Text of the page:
bondage, equally false, of low cut dresses and enormous periwigs.

In the next reign you will see an entirely new era of clothes--the
doublet and jerkin, the trunks and ruffs have their last eccentric
fling, they become caricatures of themselves, they do all the foolish
things garments can do, and then, all of a sudden, they vanish--never
to be taken up again. Hair, long-neglected, is to have its full sway,
wigs are the note for two centuries, so utterly different did the man
become in the short space of thirty-five years, that the buck of the
Restoration and the beau of the Jacobean order would stare helplessly
at each other, wondering each to himself what manner of fool this was
standing before him.

  [Illustration: A WOMAN OF THE TIME OF THE CROMWELLS (1649-1660)

  This shows the modification of the dress of the time of Charles I.
  Not an extreme change, but an endeavour towards simplicity.]



CHARLES THE SECOND

    Reigned twenty-five years: 1660-1685.

    Born 1630. Married, 1662, Katherine of Portugal.


THE MEN AND WOMEN

  [Illustration: {Two men of the time of Charles II.}]

England, apparently with a sigh of relief, lays aside her hair shirt,
and proves that she has been wearing a silk vest under it.
Ribbon-makers and wig-makers, lace-makers, tailors, and shoemakers,
pour out thankful offerings at the altar of Fashion. One kind of folly
has replaced another; it is only the same goddess in different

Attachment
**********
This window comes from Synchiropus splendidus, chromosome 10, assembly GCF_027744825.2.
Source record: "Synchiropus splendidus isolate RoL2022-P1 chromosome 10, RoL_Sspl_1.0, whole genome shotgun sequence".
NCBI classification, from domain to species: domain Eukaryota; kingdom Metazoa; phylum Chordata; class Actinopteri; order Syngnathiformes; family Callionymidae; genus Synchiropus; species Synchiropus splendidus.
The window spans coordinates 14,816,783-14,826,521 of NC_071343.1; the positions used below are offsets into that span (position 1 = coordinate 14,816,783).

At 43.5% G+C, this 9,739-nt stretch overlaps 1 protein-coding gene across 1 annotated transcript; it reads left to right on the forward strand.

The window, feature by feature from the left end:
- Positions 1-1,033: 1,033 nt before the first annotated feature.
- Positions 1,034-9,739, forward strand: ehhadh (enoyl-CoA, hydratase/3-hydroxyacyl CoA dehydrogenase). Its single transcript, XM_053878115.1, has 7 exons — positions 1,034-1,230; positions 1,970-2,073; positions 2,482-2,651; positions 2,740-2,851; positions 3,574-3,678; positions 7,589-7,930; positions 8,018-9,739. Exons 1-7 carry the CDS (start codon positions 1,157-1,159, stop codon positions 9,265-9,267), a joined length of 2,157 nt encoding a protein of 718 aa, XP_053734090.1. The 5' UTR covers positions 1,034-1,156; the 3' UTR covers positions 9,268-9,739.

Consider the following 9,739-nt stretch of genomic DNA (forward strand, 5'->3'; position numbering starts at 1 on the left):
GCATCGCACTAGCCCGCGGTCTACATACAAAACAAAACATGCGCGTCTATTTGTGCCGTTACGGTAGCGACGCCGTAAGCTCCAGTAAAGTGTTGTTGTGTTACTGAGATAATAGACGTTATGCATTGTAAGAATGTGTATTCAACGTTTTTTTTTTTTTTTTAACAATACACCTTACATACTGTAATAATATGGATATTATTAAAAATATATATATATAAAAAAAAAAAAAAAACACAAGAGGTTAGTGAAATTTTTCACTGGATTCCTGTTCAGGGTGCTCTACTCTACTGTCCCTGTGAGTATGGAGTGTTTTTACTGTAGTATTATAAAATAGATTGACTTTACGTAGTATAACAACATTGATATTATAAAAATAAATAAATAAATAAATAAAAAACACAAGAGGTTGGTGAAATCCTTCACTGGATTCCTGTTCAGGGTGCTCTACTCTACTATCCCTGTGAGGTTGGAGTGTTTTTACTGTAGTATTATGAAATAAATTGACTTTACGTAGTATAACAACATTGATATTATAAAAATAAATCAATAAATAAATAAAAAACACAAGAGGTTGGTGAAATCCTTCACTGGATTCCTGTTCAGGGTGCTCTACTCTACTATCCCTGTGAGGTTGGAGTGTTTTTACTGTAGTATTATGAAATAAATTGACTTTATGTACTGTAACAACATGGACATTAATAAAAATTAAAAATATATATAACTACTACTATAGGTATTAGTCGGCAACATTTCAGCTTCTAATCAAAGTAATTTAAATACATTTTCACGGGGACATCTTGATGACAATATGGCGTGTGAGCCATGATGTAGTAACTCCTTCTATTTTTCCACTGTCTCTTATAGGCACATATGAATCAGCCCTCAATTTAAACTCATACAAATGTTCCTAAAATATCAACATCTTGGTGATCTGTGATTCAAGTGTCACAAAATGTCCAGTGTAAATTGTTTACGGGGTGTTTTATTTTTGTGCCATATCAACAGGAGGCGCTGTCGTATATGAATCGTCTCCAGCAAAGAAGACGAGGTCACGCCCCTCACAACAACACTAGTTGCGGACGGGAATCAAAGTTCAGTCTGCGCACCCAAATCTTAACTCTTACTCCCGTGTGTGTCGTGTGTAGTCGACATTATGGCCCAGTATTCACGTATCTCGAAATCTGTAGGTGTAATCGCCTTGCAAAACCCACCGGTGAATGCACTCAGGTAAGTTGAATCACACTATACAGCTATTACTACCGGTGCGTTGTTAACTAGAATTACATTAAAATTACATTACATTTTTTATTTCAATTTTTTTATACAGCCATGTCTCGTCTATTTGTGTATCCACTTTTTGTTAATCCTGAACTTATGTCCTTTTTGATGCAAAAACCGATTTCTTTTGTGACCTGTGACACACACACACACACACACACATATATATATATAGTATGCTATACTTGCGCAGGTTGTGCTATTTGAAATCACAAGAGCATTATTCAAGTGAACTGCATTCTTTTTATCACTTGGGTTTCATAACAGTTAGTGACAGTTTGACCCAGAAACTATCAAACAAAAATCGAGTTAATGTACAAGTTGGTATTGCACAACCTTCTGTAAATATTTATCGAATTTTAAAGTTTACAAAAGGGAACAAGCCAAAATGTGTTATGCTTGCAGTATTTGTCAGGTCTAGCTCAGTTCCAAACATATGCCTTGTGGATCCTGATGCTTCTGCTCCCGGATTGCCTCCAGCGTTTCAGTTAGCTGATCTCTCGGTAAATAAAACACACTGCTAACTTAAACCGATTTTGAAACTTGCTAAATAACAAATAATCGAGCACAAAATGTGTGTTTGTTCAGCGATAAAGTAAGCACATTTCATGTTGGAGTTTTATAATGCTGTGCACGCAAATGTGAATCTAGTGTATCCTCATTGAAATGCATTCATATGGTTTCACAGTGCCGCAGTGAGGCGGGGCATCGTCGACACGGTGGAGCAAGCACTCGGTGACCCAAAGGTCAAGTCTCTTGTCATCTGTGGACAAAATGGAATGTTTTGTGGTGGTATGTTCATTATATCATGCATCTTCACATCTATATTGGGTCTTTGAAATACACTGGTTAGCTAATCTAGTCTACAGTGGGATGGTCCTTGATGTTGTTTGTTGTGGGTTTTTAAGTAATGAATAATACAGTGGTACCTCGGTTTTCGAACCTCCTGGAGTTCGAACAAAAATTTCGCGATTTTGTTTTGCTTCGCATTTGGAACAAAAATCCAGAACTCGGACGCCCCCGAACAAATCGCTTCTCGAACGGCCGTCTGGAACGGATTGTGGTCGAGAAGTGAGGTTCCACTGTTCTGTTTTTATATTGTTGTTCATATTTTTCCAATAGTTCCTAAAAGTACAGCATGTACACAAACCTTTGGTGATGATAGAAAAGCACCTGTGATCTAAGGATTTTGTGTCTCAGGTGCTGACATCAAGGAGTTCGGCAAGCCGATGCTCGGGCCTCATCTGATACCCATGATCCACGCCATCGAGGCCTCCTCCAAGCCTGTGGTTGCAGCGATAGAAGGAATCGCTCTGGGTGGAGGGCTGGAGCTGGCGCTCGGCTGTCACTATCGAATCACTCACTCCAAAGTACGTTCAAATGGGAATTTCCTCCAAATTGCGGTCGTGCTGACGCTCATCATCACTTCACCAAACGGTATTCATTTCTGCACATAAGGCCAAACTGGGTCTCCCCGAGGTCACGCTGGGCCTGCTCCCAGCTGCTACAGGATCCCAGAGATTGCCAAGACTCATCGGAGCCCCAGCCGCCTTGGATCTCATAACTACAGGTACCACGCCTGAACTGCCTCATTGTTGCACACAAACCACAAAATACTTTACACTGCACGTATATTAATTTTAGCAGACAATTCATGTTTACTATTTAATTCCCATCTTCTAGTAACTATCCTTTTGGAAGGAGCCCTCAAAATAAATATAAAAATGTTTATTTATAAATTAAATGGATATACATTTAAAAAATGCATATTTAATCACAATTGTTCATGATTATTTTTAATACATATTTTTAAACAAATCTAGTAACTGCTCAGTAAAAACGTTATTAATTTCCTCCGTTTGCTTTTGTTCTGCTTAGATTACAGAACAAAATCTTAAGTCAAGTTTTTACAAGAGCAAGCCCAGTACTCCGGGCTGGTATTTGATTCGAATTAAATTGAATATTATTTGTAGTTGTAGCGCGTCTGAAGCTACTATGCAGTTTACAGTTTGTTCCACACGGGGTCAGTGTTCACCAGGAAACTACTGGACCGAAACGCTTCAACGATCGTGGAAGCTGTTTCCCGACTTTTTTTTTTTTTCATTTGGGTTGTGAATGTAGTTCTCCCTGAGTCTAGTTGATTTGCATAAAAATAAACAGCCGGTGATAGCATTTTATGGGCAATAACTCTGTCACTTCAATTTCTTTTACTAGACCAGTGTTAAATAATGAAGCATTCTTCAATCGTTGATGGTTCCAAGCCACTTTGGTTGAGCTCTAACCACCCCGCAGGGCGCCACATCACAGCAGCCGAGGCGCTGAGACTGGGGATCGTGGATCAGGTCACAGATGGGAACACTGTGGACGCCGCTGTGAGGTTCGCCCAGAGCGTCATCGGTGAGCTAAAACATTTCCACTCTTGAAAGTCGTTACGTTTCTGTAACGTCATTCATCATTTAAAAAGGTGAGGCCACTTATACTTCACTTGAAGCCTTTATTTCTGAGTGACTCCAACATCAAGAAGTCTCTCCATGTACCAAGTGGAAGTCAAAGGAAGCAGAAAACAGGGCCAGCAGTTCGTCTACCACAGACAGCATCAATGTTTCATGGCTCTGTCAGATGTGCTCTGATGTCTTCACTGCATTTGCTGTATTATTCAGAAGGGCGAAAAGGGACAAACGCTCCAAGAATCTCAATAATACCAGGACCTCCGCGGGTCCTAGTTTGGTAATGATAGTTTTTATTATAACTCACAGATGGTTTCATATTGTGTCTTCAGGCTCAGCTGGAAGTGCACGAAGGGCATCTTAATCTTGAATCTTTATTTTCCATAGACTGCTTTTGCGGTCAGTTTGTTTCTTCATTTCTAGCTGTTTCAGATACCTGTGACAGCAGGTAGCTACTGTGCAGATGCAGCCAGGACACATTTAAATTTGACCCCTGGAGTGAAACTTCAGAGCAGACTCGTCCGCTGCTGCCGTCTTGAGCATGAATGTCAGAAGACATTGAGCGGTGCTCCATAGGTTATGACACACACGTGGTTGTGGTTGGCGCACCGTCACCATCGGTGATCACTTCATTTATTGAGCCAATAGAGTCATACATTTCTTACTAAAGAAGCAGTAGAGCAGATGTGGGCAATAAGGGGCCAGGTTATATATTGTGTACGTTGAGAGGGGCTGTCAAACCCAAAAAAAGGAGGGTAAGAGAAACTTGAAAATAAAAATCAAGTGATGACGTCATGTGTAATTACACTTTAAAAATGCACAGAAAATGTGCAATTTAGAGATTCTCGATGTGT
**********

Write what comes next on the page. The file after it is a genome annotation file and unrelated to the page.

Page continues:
clothes. The lamp that winked and flickered before the stern black
figure in Geneva bands and prim curls is put to shame by the flare of
a thousand candles shining on the painted face, the exposed bosom, the
flaunting love-locks of this Carolean deity.

  [Illustration: {Two men of the time of Charles II.}]

We have burst out into periwigs, monstrous, bushy; we have donned
petticoat breeches ruffled like a pigeon; we have cut our coats till
they are mere apologies, serving to show off our fine shirts; and we
have done the like with our coat-sleeves, leaving a little cuff
glittering with buttons, and above that we have cut a great slit, all
to show the marvel of our linen.

Those of us who still wear the long wide breeches adorn them with
heavy frills of deep lace, and sew bunches of ribbons along the seams.
We tie our cravats in long, stiff bows or knot them tight, and allow
the wide lace ends to float gracefully.

  [Illustration: A MAN OF THE TIME OF CHARLES II. (1660-1685)